THE GENERALIST ESSAYS > JUNIOR ROLES
Moving from entry-level positions to junior roles felt like Upsizing a Big Mac meal. Easy. Natural. Almost an afterthought.
I started my slew of junior-level roles as the Personal Assistant to the CEO of a Travel and Tourism company. It was a small company, which made me the default assistant to everyone. Management. Sales. Operations. I was the point of contact for clients, investors and senior management. That type of exposure and integration is invaluable. I was reliable and consistent, which developed trust between the managers and myself. So they gave me more tasks. More scope. More responsibility.
I developed my copywriting skills, creating strong narratives and itineraries which became sales support tools.
I quickly developed customer relationship skills and learnt how to manage difficult accounts.
I’m so grateful for that space of trust, autonomy and accountability. Having that experience so early in my career really established my expectations of good management and excellent leadership.
When the company started scaling, I was a part of the original support team. Watching executive decisions being made, understanding the motivation behind them and seeing the impact, taught me the value of decisive decision making. I learnt to discern between low impact and high impact decisions and radically prioritise. I was trained to think quickly, focus on impact tasks and do it all with kindness and a smile.
The founder’s attention to detail and creating value for the customer set her apart from almost any other executive I’ve worked with. She didn’t let options immobilise her, she held the attention of a room with ease and she did it all from a place of sincerity and kindness. Always.
Working as an Operations Assistant was less about the nuances of leadership and business management and more about process-thinking, agility and efficiencies. It was like real-life Tetris. The stuff of Type A personality dreams!
In this role, critical thinking was, well, critical. Everything was challenged. Could it be better? Were there gaps? What, if anything, could possibly go wrong? Did we have a backup plan?
I loved it. My inquisitive nature blossomed in the opportunity to critique and assess every corner of a process. Finding gaps. Fixing them. Reallocating resources. Shortening timelines. Delivering more value. It was a rush. It taught me to adapt. Quickly. It taught me deep resilience. It also developed my “No Problem!” Poker Face.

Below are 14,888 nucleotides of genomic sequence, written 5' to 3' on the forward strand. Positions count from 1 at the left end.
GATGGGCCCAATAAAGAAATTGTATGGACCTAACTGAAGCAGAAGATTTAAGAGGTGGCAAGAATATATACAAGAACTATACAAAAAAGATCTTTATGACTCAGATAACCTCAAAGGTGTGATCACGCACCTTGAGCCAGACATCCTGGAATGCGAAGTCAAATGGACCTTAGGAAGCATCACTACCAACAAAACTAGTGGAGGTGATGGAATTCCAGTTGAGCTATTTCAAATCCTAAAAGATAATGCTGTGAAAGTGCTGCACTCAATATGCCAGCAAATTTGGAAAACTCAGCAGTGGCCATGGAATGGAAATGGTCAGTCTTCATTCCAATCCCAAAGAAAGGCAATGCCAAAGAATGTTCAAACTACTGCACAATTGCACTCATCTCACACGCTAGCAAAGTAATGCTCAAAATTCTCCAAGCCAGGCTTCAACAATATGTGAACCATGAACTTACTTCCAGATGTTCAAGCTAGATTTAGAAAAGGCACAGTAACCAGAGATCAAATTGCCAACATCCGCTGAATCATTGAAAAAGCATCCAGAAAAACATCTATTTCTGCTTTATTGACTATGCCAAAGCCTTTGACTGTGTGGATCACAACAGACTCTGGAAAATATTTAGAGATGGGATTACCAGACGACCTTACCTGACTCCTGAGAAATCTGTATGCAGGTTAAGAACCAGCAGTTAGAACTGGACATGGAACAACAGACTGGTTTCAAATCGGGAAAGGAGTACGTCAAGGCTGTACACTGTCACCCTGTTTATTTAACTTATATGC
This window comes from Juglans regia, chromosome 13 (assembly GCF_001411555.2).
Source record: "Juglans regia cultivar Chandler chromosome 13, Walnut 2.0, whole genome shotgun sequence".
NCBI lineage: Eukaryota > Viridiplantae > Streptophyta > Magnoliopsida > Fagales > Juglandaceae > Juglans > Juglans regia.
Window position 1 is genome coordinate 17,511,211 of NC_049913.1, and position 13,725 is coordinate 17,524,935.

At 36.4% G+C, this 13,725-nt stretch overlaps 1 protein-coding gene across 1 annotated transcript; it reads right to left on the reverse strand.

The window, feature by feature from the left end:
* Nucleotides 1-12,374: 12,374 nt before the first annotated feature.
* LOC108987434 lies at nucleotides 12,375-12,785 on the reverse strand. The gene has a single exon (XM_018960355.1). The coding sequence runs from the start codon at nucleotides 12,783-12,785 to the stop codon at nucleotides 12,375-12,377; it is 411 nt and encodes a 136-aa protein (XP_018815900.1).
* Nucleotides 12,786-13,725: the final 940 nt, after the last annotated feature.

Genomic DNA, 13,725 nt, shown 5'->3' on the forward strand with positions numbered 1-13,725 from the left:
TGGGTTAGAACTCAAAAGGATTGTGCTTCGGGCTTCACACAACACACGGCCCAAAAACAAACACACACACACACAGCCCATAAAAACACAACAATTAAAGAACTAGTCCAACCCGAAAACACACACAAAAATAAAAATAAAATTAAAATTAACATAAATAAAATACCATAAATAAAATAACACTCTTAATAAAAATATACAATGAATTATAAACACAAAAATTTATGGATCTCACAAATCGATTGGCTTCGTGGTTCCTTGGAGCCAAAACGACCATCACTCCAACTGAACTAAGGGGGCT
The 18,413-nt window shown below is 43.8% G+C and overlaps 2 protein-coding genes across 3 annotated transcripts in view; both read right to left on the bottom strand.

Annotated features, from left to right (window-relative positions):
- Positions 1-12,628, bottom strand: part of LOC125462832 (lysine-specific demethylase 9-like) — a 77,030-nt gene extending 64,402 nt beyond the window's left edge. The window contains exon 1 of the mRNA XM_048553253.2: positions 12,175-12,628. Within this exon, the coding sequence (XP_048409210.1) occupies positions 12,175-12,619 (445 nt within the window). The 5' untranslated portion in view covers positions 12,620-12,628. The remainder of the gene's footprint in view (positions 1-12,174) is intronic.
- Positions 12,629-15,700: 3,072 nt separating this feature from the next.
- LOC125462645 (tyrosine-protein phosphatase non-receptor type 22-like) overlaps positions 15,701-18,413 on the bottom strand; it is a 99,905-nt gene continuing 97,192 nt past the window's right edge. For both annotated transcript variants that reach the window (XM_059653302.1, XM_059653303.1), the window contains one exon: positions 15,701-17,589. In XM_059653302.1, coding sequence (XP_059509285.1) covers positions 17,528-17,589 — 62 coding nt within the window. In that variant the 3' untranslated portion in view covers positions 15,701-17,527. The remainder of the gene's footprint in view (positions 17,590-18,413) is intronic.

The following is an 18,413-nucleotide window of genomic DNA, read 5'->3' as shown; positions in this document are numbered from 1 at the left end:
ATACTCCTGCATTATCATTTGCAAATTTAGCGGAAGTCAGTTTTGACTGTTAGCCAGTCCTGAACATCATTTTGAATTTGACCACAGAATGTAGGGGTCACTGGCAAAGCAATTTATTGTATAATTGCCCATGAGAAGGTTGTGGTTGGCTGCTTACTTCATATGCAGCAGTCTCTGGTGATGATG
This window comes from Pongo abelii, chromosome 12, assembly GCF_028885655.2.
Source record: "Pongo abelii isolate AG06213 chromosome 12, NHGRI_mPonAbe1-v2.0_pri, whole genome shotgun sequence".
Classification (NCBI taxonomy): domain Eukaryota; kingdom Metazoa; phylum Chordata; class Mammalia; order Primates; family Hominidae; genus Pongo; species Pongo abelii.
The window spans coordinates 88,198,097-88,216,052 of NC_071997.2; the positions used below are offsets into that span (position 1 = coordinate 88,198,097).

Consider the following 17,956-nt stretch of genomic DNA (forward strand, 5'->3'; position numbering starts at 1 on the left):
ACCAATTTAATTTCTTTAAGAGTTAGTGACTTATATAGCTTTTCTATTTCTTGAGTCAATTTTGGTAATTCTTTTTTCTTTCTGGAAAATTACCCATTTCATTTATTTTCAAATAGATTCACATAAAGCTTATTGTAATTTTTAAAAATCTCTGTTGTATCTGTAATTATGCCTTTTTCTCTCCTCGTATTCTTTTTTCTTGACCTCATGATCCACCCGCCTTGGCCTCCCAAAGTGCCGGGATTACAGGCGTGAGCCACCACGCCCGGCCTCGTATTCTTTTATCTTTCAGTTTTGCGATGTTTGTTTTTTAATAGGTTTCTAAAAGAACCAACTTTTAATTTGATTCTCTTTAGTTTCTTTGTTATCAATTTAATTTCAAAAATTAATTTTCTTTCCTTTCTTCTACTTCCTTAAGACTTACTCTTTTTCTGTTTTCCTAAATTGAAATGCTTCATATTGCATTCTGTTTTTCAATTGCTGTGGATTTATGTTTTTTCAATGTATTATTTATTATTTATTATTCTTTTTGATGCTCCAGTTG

And then my next role was New Media Manager at Quiksilver. It’s what the youth today would call a Social Media Manager 😉
I remember my interview with the Managing Director and the Sales Manager. The Sales Manager and I chatted for ages about community and the power of connecting directly to the customer. The MD sat quietly, listening until he finally stopped us and said. “Candice, I know what you’re talking about is important but I don’t know what it is. Can you do this for us?”. I said yes. Within a month, I had an office, unfettered access to every corner of the internet and a very open remit to “Do this new media stuff” (*gestures broadly at everything*)
Falling headfirst into Social Media marketing in 2006 meant marrying my Marketing studies with tactics that had yet to be studied or quantified. I learnt on the go. Testing and focusing on the actions which lead to impact. Building communities, integrating strategic partnerships and closing the loop between these and our retail operations.
The MD taught me that autonomy and complete responsibility is a double-edged sword. I’ll never forget him saying, in a flippant style that did nothing to hide the seriousness of the statement, “Make sure I’m not giving you enough rope to hang yourself”. 😳 I made sure to always deliver. And in the moments where I fucked up, I made sure to own up and learn. Never to repeat those moments again.
I learnt that Social Media marketing, much like raising a child, takes a village. But they won’t give you one. So you become a very dangerous Generalist. Graphic Designer. Copywriter. PR executive. Community Manager. Strategist. Planner. Art Director. Producer.
I learnt that you can build it and they might not come. That the power of Brand is more than social pages. It’s integration. It’s action. It’s consistency.
I also learnt how to explain things that people don’t understand. Social media can be a generational divider and it takes diplomacy to bridge the divide between the platform, strategy and decision-makers.
So, what did I learn in my junior roles that I still use now:
- Understanding how tactics play into the strategy
- Prioritising impact tasks that deliver to the bigger picture
- Autonomy means accountability
- Listen. Watch. Learn. Then make a decision and commit to it
Growing from entry-level to junior roles showed my managers that I was reliable and responsible. It developed their trust in me and my skills and led to more access, learning and inevitably, ownership of my role.
These roles honed individual capabilities. Strong, but still separate…until I threw myself into the world of Freelancing and running my own business. #eeeeek